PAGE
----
Abstract

The ubiquitous nature of personal computers has ensured that computer systems and tools have penetrated large segments of “traditional” work practice and personal access to computer systems is no longer unusual. However, most of these systems have been considered in isolation, both from other tools and from other people, or groups, using similar tools. The availability of modern networking technology and the reliance of most projects on the cooperative activities of people has led to the emergence of systems that aim to support groups.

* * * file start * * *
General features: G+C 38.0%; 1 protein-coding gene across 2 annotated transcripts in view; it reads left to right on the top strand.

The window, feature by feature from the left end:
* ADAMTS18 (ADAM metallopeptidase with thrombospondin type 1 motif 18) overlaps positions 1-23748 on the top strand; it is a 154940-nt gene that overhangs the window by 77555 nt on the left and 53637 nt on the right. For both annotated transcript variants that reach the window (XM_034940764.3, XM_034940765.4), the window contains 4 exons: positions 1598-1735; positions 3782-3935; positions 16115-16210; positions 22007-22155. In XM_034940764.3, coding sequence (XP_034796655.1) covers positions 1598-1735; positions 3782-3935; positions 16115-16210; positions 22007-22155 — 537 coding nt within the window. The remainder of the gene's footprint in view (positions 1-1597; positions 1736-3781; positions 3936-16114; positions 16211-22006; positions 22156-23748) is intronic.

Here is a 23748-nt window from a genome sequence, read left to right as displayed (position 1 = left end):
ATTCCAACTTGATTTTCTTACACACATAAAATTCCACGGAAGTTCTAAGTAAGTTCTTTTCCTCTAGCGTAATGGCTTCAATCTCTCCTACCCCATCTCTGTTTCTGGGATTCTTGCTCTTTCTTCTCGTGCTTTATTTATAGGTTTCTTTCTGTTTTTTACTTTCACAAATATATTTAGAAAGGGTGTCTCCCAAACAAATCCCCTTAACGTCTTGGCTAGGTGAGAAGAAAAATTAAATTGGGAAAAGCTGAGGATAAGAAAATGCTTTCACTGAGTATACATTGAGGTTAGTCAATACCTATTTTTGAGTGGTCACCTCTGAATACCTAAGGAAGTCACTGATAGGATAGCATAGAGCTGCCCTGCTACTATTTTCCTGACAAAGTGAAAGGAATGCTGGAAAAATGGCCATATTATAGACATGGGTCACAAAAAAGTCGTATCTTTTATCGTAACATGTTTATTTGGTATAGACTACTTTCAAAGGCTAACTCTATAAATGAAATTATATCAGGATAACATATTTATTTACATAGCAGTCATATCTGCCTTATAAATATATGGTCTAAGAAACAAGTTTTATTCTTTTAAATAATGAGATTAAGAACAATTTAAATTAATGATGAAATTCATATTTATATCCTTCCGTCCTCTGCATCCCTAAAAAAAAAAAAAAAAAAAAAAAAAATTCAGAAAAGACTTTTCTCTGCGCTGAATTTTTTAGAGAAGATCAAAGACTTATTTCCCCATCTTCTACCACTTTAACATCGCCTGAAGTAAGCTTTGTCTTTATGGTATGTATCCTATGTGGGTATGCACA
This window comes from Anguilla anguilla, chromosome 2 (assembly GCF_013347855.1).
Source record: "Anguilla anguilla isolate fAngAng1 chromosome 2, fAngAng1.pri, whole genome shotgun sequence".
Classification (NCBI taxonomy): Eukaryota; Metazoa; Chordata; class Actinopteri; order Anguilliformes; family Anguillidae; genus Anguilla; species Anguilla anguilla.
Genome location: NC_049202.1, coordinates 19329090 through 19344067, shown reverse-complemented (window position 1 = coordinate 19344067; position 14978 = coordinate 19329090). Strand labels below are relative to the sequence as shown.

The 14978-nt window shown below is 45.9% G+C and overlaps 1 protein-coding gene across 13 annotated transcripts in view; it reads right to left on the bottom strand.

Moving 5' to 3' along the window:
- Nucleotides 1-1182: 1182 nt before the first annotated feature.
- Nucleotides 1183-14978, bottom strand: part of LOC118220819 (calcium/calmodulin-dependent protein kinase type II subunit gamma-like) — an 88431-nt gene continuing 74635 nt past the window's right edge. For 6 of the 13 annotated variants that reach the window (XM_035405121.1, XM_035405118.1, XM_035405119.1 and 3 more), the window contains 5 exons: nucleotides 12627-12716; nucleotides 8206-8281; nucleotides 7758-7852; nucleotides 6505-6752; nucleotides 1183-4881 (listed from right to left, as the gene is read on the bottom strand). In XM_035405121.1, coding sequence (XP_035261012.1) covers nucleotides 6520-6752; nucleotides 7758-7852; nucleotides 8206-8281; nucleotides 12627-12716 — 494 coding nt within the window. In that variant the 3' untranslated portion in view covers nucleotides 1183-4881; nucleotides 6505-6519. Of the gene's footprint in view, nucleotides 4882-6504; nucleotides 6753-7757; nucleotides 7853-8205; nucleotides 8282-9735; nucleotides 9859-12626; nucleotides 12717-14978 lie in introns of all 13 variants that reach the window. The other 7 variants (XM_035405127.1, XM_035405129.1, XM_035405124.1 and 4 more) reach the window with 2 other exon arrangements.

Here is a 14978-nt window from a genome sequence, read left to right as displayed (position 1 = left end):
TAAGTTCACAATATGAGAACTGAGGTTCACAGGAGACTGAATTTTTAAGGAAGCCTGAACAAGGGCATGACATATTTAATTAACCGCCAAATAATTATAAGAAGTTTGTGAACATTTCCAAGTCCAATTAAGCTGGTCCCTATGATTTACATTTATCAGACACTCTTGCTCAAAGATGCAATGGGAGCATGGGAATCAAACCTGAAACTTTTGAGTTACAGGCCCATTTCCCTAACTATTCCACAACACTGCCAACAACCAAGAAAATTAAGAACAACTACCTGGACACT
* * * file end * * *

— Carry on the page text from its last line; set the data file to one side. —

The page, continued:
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Copyright information

© Springer-Verlag London Limited 1993

Authors and Affiliations

  • T. Rodden

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